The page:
controls, foreign policy controls over U.S.-owned foreign entities, written assurance requirements and other importer certifications, more stringent controls on technical data (including visits and employment of non-U.S. citizens), controls over foreign products with U.S.-origin technology, parts, or components, control of many civil products and technologies under the munitions control regime, more burdensome and complex licensing regimes, and more stringent enforcement mechanisms. In a world of diffuse economic and technological power, the widespread use of unilateral export controls is counterproductive.

Although some CoCom countries practice limited or unofficial forms of reexport controls, the United States is the only country formally requiring that its permission be obtained by non-U.S. parties for the reexport of goods or technology that have come to rest in another country. In addition to items unchanged in form, non-U.S. technology may be controlled if it is commingled with U.S.-origin technology, and foreign-made goods may be controlled if they contain more than 25 percent U.S.-origin parts or components (10 percent if the destination is one of seven selected countries controlled for foreign policy reasons).

U.S. rules require that written assurances be obtained from recipients of controlled dual use technical data that neither the data nor their direct product will be reexported to a controlled country without U.S. permission. In addition, goods and technical data received under license from the Department of State cannot be reexported without U.S. permission, and State does not allow for a 25 percent de minimus on the foreign incorporation of U.S. parts and components.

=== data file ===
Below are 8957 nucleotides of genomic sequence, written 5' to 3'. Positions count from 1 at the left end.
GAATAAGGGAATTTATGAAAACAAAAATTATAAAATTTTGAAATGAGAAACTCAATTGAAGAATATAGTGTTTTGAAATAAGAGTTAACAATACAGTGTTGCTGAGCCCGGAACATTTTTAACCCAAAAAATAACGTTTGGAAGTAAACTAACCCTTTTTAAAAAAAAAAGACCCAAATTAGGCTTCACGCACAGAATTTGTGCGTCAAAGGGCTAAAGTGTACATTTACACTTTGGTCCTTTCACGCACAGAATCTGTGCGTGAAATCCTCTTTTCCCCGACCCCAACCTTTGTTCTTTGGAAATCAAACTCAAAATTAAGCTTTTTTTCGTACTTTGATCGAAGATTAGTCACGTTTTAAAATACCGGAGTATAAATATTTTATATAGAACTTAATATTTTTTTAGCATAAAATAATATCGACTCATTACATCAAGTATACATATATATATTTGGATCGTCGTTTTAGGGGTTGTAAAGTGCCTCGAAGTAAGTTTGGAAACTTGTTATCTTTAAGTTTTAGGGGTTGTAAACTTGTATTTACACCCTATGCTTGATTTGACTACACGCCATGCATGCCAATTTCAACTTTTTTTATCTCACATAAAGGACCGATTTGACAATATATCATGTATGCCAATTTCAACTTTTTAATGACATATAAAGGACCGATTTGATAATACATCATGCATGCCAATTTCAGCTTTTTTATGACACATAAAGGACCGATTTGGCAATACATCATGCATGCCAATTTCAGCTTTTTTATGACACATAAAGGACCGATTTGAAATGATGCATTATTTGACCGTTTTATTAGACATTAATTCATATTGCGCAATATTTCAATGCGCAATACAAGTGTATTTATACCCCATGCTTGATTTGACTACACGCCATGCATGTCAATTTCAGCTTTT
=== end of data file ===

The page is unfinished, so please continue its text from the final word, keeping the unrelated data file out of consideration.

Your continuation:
These reexport rules are enforced through administrative, civil, and criminal penalties and by restricting or denying trade with the foreign violator. The U.S. rationale for reexport controls is that the absence of such controls allows third-party middlemen to make sales where U.S. firms are restricted and thus undercuts the purpose of the control program and disadvantages U.S. exporters. Other governments say that reexport controls cannot be effectively enforced, and most say they have no legal authority to require or enforce reexport controls. The major adverse reaction to U.S. reexport controls arises when they are imposed in connection with U.S. unilateral foreign policy objectives and when their application is complex, such as the rules for parts, components, and technical data.

Data collected in 1986 for the Allen panel showed that compliance with U.S. reexport controls is minimal among foreign parties who are independent of U.S. firms.17 Although BXA licensing data show that more than 11,500 cases, at a value of close to $41 million, were approved for reexport in 1989, there is virtually no way to estimate the portion of total controlled reexports these figures represent (see Table 6-7).

The panel's European fact-finding delegation was told by a major German industrial association that member industries are advised to comply only with



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